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From: Shane Kerr (Shane_Kerrisc.org)
Date: Wed Oct 31 2007 - 08:44:35 CDT
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Sir or Madam,
> I found this ISC announcement quite amusing:
> It's a text published by ISC as a follow up to the bind9 predictable id saga.
> Particularly the following statement is funny, and shows complete lack
> of understanding of the terminology and of the problem space:
> 'ISC would like to assure the Internet community that this is much
> less an issue of using "extremely weak crypto" as it has been
> described, than the use of a random number generator that did not
> provide sufficient randomness.'
> My understanding is that they used a pseudo random number generator in
> bind9, and when you use a pseudo random number generator (whose
> sequence in this case is predictable after observing about a dozen
> outputs) instead of a strong cryptographic algorithm whose sequence
> cannot be practically predictable, how do you call this? right -
> "extremely weak crypto".
There seem to be two ideas you are presenting here, both intended to imply that
the developers at ISC are technically incompetent:
1. Using a pseudo-random number generator should be called "crypto".
2. The particular pseudo-random number generator that BIND 9 now uses is a poor
I think the first issue is not as important as the second issue, because it is
mostly a semantic debate. My own take on it is that "crypto" implies that
information is hidden in some way. Not all security-related technology is
cryptography. For instance, putting per-user limits on resources prevents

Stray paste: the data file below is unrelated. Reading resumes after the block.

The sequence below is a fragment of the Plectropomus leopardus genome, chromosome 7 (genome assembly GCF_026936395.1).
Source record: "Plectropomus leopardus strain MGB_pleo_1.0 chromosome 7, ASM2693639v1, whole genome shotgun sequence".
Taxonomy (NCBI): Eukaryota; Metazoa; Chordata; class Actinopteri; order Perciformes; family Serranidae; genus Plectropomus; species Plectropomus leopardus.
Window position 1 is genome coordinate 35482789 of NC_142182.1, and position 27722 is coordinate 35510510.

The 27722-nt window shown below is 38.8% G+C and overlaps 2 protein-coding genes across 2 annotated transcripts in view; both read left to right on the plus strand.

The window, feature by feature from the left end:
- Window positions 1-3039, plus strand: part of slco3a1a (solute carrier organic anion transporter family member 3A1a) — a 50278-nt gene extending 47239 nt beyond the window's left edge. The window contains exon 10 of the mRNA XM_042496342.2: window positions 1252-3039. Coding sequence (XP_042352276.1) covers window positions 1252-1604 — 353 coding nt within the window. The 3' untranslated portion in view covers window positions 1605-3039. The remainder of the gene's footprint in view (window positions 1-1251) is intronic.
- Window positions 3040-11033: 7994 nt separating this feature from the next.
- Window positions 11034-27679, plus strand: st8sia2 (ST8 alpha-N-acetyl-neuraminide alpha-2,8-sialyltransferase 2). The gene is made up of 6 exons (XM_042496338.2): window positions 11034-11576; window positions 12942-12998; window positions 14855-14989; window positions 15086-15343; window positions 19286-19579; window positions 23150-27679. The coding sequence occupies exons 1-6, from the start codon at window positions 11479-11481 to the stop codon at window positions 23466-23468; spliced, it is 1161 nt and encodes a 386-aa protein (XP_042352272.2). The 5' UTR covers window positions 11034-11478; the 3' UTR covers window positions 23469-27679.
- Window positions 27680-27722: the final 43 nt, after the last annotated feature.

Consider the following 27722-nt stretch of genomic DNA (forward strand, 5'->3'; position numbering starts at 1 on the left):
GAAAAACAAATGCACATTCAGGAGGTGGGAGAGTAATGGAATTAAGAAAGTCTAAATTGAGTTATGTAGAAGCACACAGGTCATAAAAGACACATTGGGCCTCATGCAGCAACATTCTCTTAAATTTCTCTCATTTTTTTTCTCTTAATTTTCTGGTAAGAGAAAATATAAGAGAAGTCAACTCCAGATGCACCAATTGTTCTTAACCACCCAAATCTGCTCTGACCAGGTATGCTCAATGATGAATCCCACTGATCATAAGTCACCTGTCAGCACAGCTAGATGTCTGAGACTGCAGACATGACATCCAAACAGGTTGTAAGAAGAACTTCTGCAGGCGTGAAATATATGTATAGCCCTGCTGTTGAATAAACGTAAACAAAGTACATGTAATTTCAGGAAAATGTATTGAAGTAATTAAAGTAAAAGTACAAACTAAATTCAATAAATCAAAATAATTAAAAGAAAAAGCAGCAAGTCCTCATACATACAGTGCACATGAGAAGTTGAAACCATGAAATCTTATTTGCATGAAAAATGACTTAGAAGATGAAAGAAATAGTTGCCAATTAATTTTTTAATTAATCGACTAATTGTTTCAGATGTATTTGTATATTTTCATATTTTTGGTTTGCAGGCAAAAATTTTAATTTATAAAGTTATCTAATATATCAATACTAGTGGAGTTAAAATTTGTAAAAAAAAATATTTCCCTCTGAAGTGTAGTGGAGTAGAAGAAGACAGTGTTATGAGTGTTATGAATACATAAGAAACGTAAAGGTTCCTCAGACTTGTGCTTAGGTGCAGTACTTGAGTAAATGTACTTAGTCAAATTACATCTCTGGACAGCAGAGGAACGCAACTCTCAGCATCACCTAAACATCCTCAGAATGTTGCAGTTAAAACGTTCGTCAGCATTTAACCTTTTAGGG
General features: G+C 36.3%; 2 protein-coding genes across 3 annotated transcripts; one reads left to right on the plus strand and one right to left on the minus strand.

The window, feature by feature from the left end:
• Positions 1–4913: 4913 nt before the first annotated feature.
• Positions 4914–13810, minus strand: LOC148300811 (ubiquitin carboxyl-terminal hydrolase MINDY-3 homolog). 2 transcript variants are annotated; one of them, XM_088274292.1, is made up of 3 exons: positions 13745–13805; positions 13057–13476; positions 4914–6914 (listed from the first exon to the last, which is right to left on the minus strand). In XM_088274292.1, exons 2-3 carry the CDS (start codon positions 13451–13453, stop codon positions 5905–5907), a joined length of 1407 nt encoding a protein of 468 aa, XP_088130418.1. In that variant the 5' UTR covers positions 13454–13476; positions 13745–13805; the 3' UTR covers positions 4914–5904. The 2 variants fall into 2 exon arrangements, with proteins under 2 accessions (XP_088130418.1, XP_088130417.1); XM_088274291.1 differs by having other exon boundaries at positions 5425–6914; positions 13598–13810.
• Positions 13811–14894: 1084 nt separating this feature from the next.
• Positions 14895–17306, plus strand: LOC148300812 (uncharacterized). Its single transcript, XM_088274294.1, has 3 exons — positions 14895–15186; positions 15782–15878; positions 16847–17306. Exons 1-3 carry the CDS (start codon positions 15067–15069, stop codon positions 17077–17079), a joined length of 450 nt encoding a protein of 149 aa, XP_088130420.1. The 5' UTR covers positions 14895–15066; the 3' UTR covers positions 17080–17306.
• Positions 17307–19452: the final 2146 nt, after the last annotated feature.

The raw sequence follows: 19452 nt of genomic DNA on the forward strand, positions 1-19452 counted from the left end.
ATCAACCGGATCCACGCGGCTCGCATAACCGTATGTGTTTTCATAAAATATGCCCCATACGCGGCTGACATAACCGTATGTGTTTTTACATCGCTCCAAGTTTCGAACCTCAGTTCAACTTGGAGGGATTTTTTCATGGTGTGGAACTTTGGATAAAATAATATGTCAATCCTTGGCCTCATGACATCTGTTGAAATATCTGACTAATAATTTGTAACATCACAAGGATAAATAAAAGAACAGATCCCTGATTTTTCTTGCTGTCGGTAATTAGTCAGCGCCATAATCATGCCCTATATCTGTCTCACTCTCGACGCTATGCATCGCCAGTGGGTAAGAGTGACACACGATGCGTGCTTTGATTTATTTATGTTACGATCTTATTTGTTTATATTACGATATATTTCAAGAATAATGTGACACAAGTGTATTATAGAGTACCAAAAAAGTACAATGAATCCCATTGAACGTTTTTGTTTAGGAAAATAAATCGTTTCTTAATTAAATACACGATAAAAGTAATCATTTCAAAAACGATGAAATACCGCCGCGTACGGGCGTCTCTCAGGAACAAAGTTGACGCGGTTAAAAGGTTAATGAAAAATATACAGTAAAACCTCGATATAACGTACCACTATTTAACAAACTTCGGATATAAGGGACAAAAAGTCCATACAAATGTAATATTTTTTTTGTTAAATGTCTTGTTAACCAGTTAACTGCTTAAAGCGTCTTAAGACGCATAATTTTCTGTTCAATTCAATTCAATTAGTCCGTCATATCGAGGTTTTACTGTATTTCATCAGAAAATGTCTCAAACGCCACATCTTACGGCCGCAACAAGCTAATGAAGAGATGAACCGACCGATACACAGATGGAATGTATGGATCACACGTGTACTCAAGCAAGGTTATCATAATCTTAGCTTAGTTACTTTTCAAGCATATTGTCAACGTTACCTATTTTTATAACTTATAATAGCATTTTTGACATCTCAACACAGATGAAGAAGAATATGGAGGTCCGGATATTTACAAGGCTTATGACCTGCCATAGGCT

certain kinds of denial-of-service attacks, but it is certainly not "crypto".
Because a lot of techniques in cryptography require good random numbers, it has
been widely studied by cryptographers. Therefore if you want a good
pseudo-random number generator, it is probably a good idea to see what the state
of the art in the cryptography field is. But random number generation is not
"crypto" any more than using a series of bit shift and XOR operations is crypto.
The second issue is much more important.
Let me begin by saying that as far as I or anyone else at ISC knows, the current
BIND 9 implementation does not have any exploitable weakness in the transaction
identifier generation. If you or anyone knows otherwise, please let us know and
we'll look into it.
Having said that, the history of this exploit from our side goes something like
- - Amit Klein sent us a draft document about a weakness in the linear shift
register (LSR) generator used in BIND 9.
- - A few of us had a look, and sure enough, the LSR was badly broken for this
- - After some discussion, we opted to forward port the BIND 8 code rather than
invent a new solution to the problem.
- - Shortly after, Amit Klein sent us a draft document about a much, much worse
weakness in the BIND 8 code, which was now in BIND 9. He noted that BIND 9 did
not seem to be exploitable, but maybe theoretically it was.
- - We looked at this, and sure enough, BIND 8's query ID generator was badly
- - Since BIND 8 was almost at end of life (it is now), we opted to remove the
generator code and require a strong random number generator for this. AIUI,
the arc4random() function *has* been developed by security experts, including
cryptographers, so it should be Good Enough(tm) for a 16-bit value in software
that nobody should use.
- - Since there was no known exploit for the BIND 9 code, we decided to leave the
code alone, with the idea to put something harder to predict at a later time.
So, I think our main mistake here was using the BIND 8 code rather than
developing a solution that was easier to understand (and analyze), based on best
current practices from pseudo-random number generators. But, since the code is
sound, I think we are on solid ground with the public statement we made.
> The irony is that statement is found in a text intended to instill
> trust and reassure the bind9 users that ISC digs security...
We do "dig" security. I think the track record for BIND 9 shows that.
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